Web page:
The United States has moved for summary judgment on the claim for unauthorized collection activities on two grounds: first, that Plaintiff failed to exhaust administrative remedies and second, that Plaintiff failed to initiate this action within the period prescribed by the statute of limitations.
Section 7433 of Title 26, United States Code, provides a civil cause of action for collection activities by IRS employees in reckless or intentional disregard of statutory or regulatory provisions. However, the statute provides that damages are not available unless the plaintiff has first exhausted all administrative remedies within the IRS. 26 U.S.C. ╖ 7433(d)(1). Case law has interpreted this provision as jurisdictional, dismissing outright claims in which administrative remedies have not been exhausted. Conforte v. United States , 979 F.2d 1375, 1377 (9th Cir.1992); Information Resources v. United States , 950 F.2d 1122, 1125√27 (5th Cir.1992); Venen v. United States , 73 A.F.T.R.2d (P-H) para. 94-825, 1994 WL 159444 * 1, 1994 U.S.Dist. LEXIS 351 * 1 (W.D.Pa.1994); Music Deli & Groceries, Inc. v. IRS , 781 F.Supp. 992, 997 (S.D.N.Y.1991). The United States has filed an affidavit from Harry L. Martin, Chief, Special Procedures Branch, IRS, in which he states that Plaintiff has not filed an administrative claim in accordance with the applicable Treasury Regulations. Affidavit, filed February 14, 1994, attached to United States' Motion to Dismiss, or in the Alternative for Partial Summary Judgment. Plaintiff alleged in his complaint that he had exhausted such remedies and later, in response to the United States' first motion to dismiss, claimed that he has "in fact filed appeals, tax court petitions and wrote numerous letters over a period of years to the IRS." Plaintiff's Answer to Counterclaim Objection to Motion to Dismiss and Response to Magistrate's Memorandum and Recommendation, filed November 3, 1993. Nonetheless, in response to the motion for summary judgment, Plaintiff has failed to provide any response and has not attached to any pleading proof of such exhaustion.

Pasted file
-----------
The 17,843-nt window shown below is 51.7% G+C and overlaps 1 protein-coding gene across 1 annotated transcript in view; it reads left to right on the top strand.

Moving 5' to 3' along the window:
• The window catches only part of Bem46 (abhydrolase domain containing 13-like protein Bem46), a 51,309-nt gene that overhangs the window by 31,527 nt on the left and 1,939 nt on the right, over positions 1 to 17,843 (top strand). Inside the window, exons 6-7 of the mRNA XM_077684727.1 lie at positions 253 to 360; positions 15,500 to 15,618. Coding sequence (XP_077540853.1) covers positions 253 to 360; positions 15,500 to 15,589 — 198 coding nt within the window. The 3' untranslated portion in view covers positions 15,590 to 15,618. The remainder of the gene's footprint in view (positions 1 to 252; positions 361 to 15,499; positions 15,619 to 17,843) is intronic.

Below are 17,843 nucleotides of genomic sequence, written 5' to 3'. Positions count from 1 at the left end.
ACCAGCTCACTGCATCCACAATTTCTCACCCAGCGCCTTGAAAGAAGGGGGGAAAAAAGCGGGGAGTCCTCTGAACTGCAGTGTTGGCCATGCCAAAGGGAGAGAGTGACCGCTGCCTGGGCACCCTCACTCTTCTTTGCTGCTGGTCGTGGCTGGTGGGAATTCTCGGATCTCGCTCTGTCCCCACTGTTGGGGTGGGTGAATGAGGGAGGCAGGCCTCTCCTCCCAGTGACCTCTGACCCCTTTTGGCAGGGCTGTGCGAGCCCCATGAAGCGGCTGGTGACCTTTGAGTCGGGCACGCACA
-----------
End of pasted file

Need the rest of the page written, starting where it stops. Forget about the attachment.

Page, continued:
When a motion for summary judgment is made and supported as provided in this rule, an adverse party may not rest upon the mere allegations or denials of the adverse party's pleading, but the adverse party's response, by affidavits or as otherwise provided in this rule, must set forth specific facts showing that there is a genuine issue for trial. If the adverse party does not so respond, summary judgment, if appropriate, shall be entered against the adverse party.
Fed.R.Civ.P. 56(e). Plaintiff was advised verbatim of this Rule in the Order of June 15, 1994. Memorandum of Opinion and Order of Dismissal, 1994 WL 506191 at * 2. It is therefore appropriate to grant summary judgment for failure to exhaust administrative remedies.
In addition to the requirement that administrative remedies be exhausted, the statute prescribes its own statute of limitations. "[A]n action to enforce liability created under this section may be brought . . . only within 2 years after the date the right of action accrues." 26 U.S.C. ╖ 7433(d)(3). The Plaintiff alleges in his complaint that Notice and Demand was served by the IRS on May 14, 1990. Exhibit A, Affidavit of Revenue Officer, attached to the Plaintiff's Complaint. The parties do not dispute that the property was levied on December 19, 1990. Levies, attached to Complaint. This cause of action accrued when a collection action began. "[A] notice and demand for payment constitutes a collection action, as does the filing of a notice of tax lien." Miller v. United States , 763 F.Supp. 1534, 1543 (N.D.Cal.1991); Gonsalves v. United States , 782 F.Supp. 164, 170 (D.Me.), aff'd , 975 F.2d 13 (1st Cir.1992) (legal notice that the taxpayer's position is disallowed starts the running of the statute). The latest date at which the statute could begin to run was December 19, 1990; thus, Plaintiff's complaint filed July 30, 1993, was untimely. Summary judgment must be granted for the United States as a matter of law.
V. ═ MOTION TO COMPEL
In view of the above rulings, the United States' motion to compel and Plaintiff's objections thereto are moot.
VI. ═ ORDER
IT IS, THEREFORE, ORDERED that the Plaintiff's motion for reconsideration is hereby DENIED; and
IT IS FURTHER ORDERED that the United States' motion for summary judgment as to Claim IV is hereby GRANTED , and this action will be dismissed by way of Judgment filed herewith; and
IT IS FURTHER ORDERED that the United States' motion to compel and Plaintiff's objections thereto are DENIED as moot.